Last Updated on Sunday, 23 August 2015 05:17 GMT

4.7 Weighted Moving Average (WMA)

 

Introduction

 

The concept of weighted moving average comes out of the fact that the recent trend of the price action is more important to predict the immediate future course of action than the price action in the distant past.

 

In simple or normal moving average each closing price of the period in question is added and divided by the number of periods. To put it in simple words, each closing price is given the same importance or weight. While in weighted moving average the recent closing prices are given more importance or weight and hence the name weighted moving average or WMA.

 

Example

 

Let’s say we are using 5-period moving average on daily chart and the closing prices for past 5 days were as follows:

 

Day

2

3

4

5

Closing Price (value)

111

105

110

114

116

 

In this case the simple moving average of today will be the sum of the above 5 values divided by 5 i.e. (111+105+110+114+116)/5 or 111.20. 

 

Now if you observe, the day 2 had a sharp fall in the prices and then the prices started going up strongly. The price-action of past 3 days indicates that an uptrend may be coming into the picture. In such case if we give equal importance to the prices of day 1 and day 2, the result may be misleading.

 

Now let’s see how we can solve this issue.

 

Let’s again take the above example of past 5 days’ closing prices with more weight to the recent values:



Day

2

3

4

5

Closing Price (value)

111

105

110

114

116

Weight

1

2

3

4

5

(Closing Price) x (Weight)

111*1 = 111

105* 2 = 210

110*3 = 330

114*4 = 456

116*5 = 580

The weighted moving average will now be calculated using the following formula:
 

WMA =   Sum of ((Closing Prices) x (weight))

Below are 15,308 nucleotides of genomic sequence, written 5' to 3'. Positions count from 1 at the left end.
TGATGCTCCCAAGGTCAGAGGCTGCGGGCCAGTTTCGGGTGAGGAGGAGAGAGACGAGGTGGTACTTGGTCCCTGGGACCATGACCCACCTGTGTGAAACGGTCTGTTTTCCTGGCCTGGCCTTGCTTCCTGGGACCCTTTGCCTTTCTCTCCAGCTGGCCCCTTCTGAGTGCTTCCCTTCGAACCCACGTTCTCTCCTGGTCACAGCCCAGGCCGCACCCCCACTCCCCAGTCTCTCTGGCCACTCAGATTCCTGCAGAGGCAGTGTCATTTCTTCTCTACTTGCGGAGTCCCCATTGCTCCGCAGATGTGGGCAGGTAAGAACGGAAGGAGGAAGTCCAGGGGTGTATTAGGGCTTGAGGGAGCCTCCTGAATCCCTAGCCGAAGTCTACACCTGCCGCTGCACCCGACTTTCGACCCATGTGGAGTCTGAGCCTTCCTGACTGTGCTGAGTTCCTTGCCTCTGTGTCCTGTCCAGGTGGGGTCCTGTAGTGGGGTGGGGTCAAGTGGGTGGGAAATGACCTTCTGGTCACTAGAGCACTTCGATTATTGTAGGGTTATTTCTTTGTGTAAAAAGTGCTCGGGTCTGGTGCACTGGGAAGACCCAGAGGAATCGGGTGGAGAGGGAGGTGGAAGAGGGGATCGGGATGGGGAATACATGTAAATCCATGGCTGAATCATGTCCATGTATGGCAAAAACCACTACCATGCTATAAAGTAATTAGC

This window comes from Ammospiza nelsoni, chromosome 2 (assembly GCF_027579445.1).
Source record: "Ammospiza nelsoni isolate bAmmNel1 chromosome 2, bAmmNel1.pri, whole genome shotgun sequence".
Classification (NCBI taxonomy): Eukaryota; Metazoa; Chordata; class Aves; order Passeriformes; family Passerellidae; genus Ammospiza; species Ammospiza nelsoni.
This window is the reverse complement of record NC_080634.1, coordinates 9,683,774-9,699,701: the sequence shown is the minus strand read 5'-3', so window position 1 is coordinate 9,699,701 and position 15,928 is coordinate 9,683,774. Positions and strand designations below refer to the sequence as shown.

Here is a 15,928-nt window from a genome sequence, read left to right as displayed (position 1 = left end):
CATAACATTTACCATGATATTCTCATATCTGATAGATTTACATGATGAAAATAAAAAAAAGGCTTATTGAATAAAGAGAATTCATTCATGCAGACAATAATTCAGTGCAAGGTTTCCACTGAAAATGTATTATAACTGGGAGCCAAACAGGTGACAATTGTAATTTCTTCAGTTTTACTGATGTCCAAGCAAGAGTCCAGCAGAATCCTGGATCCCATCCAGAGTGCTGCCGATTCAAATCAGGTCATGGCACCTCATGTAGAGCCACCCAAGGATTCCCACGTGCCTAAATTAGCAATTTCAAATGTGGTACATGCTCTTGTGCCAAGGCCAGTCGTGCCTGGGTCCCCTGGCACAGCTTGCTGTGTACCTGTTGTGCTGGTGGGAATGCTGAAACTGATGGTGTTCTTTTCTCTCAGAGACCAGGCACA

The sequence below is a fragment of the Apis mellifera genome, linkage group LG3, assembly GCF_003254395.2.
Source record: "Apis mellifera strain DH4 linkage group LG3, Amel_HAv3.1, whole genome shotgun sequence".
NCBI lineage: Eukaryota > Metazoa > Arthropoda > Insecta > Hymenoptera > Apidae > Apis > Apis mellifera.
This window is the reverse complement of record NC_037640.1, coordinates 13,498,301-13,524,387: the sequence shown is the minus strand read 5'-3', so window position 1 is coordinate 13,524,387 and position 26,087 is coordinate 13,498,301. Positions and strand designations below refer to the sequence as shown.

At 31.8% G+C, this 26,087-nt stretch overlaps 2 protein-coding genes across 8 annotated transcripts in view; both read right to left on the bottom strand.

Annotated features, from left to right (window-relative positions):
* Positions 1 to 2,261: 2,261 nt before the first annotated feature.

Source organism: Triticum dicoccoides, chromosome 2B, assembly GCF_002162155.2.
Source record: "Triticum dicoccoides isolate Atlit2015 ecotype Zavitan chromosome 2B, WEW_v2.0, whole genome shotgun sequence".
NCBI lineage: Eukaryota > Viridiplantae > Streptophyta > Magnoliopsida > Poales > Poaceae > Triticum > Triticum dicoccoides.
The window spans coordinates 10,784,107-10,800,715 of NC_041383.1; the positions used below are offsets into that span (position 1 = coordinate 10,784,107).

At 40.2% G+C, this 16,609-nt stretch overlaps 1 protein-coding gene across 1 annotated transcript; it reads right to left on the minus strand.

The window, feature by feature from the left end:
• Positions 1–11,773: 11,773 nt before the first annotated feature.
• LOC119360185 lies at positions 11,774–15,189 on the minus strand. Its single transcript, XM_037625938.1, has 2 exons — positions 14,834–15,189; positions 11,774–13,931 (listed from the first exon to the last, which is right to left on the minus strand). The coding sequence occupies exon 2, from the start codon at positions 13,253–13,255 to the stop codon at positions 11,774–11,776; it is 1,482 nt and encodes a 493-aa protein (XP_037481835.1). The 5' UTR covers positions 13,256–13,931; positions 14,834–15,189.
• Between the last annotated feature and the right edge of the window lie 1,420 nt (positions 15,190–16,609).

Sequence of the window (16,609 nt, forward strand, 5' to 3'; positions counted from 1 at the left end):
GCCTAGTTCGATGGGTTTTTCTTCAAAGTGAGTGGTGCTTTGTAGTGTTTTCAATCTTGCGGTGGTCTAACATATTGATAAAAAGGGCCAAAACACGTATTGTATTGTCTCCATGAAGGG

-------------------------------------- 
                                 (5+4+3+2+1)
 
 

= 112.47 which is much higher that the SMA of 111.20 and hence takes into consideration the recent rise in a better way.

 

Weighted moving average on a Forex chart.

 

Generic Formula for weighted moving average

 

If instead of 5 days example, we consider “N” days and the values for these N days as P(n), P(n-1), P(n-2) …. P(n-(n-1)) where P(n) is the most recent value then the weighted moving average would be: 



WMA (n days) = 

   N*P(n) + (N-1)*P(n-1) + (N-2)*P(n-2) + ….+ 2*P(n-(n-2)) + 1*P(n-(n-1))  
      -------------------------------------------------------------------------------            
                                  (N + (N-1) + (N-2) + ……. + 2 + 1)
  

Now the denominator here i.e. N + (N-1) + (N-2) + ……. + 2 + 1 is nothing but N(N+1)/2 because  N + (N-1) + (N-2) + ……. + 2 + 1 = N(N+1)/2. Hence the simplified formula for N days' weighted moving average is as follows:

    

N*P(n) + (N-1)*P(n-1) + (N-2)*P(n-2) + ….+ 2*P(n-(n-2)) + 1*P(n-(n-1))   
        ------------------------------------------------------------------------------  
                                                             N(N+1)/2


Point to be noted here is that the weight has been increasing linearly and hence this type of moving average is literally a Linear Weighted Moving Average. This calculation approach is further improved to give birth the an EMA of Exponential Moving Average.

 

 

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